2. to separate (two adjacent peaks) in a spectrum by means of a spectrometer
  13. maths to split (a vector) into its components in specified directions
  14. an obsolete word for dissolve


  1. something determined or decided; resolution

    he had made a resolve to work all day

  2. firmness of purpose; determination

    nothing can break his resolve

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Derived Forms

  • reˈsolver, noun

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Other Words From

  • re·solver noun
  • prere·solve verb preresolved preresolving
  • unre·solving adjective

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Word History and Origins

Origin of resolve1

First recorded in 1325–75; Middle English verb resolven “to alter, loosen, temper,” from Latin resolvere “to unfasten, loosen, release,” equivalent to re- re- + solvere solve

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Word History and Origins

Origin of resolve1

C14: from Latin resolvere to unfasten, reveal, from re- + solvere to loosen; see solve

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Example Sentences

Despite our resolve to achieve zero hunger by 2030, the sad truth is that hunger has been rising over the past several years, and there is no end in sight.

From Fortune

Now is the time to strengthen your resolve and re-devote yourself to prevention measures.

PE teachers called us lovers to mock our resolve, but the engineer was a brother to me.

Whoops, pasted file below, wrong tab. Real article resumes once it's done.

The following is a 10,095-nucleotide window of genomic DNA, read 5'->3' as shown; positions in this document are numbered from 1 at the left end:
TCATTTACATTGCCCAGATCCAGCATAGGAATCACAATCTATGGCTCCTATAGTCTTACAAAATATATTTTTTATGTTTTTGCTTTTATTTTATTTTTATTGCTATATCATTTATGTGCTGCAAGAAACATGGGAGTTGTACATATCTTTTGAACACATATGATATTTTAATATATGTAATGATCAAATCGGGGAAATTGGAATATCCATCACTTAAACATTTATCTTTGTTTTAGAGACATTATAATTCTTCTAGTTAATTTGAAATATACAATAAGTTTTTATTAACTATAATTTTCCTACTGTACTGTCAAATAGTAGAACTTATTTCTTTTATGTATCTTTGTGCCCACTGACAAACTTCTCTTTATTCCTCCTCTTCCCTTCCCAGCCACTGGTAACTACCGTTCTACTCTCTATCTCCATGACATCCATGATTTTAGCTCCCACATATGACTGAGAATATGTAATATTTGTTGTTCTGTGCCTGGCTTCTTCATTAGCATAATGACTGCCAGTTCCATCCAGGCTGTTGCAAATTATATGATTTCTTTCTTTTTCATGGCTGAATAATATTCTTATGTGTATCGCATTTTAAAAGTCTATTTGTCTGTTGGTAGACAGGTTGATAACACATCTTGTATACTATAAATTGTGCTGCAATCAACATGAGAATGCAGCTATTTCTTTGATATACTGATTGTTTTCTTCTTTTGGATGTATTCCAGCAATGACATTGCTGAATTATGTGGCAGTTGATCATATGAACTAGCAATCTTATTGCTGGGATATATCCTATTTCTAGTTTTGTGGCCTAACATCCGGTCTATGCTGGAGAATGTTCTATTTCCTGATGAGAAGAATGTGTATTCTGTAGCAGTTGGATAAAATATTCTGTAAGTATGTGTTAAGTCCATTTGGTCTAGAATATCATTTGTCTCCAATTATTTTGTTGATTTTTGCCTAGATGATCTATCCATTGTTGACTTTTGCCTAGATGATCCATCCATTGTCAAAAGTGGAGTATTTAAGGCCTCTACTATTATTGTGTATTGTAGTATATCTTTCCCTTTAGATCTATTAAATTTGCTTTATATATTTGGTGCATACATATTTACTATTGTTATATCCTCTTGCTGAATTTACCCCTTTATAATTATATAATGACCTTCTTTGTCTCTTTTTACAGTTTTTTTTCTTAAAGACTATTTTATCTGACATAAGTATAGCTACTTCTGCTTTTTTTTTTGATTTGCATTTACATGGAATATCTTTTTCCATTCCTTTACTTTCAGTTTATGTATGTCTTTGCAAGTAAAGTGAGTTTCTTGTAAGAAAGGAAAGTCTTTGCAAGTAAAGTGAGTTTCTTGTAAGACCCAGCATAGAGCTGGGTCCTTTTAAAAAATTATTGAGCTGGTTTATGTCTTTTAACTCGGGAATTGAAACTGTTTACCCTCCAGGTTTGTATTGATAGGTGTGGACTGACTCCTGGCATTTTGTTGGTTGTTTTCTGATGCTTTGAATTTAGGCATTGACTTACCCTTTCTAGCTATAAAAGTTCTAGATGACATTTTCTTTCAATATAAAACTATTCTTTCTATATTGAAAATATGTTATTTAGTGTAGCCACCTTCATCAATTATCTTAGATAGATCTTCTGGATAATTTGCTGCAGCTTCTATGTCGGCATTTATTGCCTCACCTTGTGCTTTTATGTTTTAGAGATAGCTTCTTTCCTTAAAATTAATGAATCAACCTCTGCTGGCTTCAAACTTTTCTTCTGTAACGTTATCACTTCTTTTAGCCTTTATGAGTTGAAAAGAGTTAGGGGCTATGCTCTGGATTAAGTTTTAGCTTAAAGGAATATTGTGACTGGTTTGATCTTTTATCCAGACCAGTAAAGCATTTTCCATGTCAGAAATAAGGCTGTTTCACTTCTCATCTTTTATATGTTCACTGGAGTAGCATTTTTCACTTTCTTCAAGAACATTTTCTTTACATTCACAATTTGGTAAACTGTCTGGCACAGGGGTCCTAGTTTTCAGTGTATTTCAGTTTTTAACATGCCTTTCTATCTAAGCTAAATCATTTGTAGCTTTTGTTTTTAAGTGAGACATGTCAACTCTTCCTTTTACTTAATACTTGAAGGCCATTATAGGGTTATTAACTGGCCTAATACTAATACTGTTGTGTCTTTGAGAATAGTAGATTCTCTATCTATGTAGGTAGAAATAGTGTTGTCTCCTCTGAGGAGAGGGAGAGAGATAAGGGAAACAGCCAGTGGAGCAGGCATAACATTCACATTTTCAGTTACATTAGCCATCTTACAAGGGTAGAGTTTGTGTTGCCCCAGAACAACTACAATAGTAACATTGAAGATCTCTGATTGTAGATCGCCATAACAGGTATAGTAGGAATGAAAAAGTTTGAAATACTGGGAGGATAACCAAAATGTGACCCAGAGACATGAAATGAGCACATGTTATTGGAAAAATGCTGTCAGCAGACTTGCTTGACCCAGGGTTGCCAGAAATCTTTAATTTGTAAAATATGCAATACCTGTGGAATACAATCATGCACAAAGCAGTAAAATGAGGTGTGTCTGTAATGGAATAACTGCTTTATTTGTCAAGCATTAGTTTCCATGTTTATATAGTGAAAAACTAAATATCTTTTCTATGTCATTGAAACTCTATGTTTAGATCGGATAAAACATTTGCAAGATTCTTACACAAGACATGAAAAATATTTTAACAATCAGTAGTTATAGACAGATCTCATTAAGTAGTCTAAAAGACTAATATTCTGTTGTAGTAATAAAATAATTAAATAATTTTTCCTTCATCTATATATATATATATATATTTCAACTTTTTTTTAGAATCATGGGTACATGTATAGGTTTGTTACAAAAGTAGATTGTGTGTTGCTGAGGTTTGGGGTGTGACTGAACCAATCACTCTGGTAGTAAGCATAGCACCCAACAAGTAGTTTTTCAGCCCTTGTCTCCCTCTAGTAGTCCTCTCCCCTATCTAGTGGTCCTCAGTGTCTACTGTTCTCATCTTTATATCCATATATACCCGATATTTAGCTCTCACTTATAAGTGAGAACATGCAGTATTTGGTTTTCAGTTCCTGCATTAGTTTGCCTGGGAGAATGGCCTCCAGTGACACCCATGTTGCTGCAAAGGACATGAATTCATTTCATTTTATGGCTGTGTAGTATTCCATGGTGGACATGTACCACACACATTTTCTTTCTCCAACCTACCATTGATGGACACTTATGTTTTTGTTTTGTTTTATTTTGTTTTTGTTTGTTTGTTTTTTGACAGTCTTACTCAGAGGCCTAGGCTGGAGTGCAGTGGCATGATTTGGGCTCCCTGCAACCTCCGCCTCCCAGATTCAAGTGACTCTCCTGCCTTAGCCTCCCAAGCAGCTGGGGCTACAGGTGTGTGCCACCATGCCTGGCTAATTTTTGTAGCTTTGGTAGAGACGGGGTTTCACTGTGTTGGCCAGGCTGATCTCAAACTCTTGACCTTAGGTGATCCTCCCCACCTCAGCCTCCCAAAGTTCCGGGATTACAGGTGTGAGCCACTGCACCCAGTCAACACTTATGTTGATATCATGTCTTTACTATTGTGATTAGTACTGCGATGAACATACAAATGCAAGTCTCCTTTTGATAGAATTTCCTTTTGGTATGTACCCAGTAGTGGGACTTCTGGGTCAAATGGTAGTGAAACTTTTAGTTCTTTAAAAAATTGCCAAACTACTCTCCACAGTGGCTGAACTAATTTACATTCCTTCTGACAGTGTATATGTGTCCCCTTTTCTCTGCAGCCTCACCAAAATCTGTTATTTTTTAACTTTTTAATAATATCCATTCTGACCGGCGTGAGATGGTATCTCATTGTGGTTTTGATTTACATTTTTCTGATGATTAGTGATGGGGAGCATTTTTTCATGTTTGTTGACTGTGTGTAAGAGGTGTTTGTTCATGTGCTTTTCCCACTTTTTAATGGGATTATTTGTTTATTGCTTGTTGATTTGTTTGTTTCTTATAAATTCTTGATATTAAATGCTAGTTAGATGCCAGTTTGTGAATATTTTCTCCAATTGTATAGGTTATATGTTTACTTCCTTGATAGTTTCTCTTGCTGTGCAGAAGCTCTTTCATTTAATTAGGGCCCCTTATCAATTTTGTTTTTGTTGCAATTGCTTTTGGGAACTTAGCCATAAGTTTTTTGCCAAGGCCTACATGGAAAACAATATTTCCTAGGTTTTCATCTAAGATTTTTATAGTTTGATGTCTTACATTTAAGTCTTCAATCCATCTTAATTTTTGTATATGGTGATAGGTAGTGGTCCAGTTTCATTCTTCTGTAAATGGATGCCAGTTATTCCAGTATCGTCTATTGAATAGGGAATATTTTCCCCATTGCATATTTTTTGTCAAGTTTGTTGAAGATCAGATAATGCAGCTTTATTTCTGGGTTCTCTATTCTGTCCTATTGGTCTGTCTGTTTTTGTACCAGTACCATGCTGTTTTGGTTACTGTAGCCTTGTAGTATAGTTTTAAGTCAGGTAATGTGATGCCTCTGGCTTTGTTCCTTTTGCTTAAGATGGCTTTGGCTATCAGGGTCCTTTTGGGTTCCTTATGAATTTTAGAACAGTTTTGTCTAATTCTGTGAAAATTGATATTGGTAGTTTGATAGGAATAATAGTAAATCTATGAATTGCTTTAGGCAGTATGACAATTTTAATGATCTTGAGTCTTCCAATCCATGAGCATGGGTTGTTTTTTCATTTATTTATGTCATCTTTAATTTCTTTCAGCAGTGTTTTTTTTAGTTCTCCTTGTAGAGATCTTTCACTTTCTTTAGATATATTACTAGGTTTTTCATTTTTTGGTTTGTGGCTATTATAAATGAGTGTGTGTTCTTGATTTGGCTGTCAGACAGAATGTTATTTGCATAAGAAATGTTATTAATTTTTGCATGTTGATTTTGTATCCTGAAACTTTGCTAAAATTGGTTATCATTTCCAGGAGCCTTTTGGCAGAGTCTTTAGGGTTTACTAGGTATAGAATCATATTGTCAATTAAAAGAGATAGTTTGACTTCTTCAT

Demand for Cisco’s Webex video collaboration tool soared, requiring resolve on the part of frontline Cisconians and executives alike.

From Fortune

I’m enjoying it too much to realize my mother’s and my resolve for a small Chuseok meal have been compromised.

From Eater

They were born in 51 countries and speak 59 foreign languages, but they seemed bound by a single purpose and resolve.

There is the will of the people; the resolve of the political class; the courage of the media; and the authority of the courts.

The city may have learned something about resolve in the wake of the 9/11 attacks.

Modi has ordered his army commanders to strike back hard at the Line of Control to demonstrate Indian resolve.

I ask them how can they resolve that with what they are doing.

There was something strange in my brother's resolve to leave Six Stars and try his fortunes in the city.

If any weakening of resolve were in himself, it disappeared long before Tony's arrival on the scene.

But her resolve melted when she saw him before designing Providence had led him into her path.

His brow was calm, but his mouth closely compressed, as if to sustain some firm resolve.

Daniel went in, and desired of the king, that he would give him time to resolve the question, and declare it to the king.


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When To Use

What are other ways to say resolve?

To resolve something is to come to a definite or earnest decision about it. How is it different from decide and determine? Find out on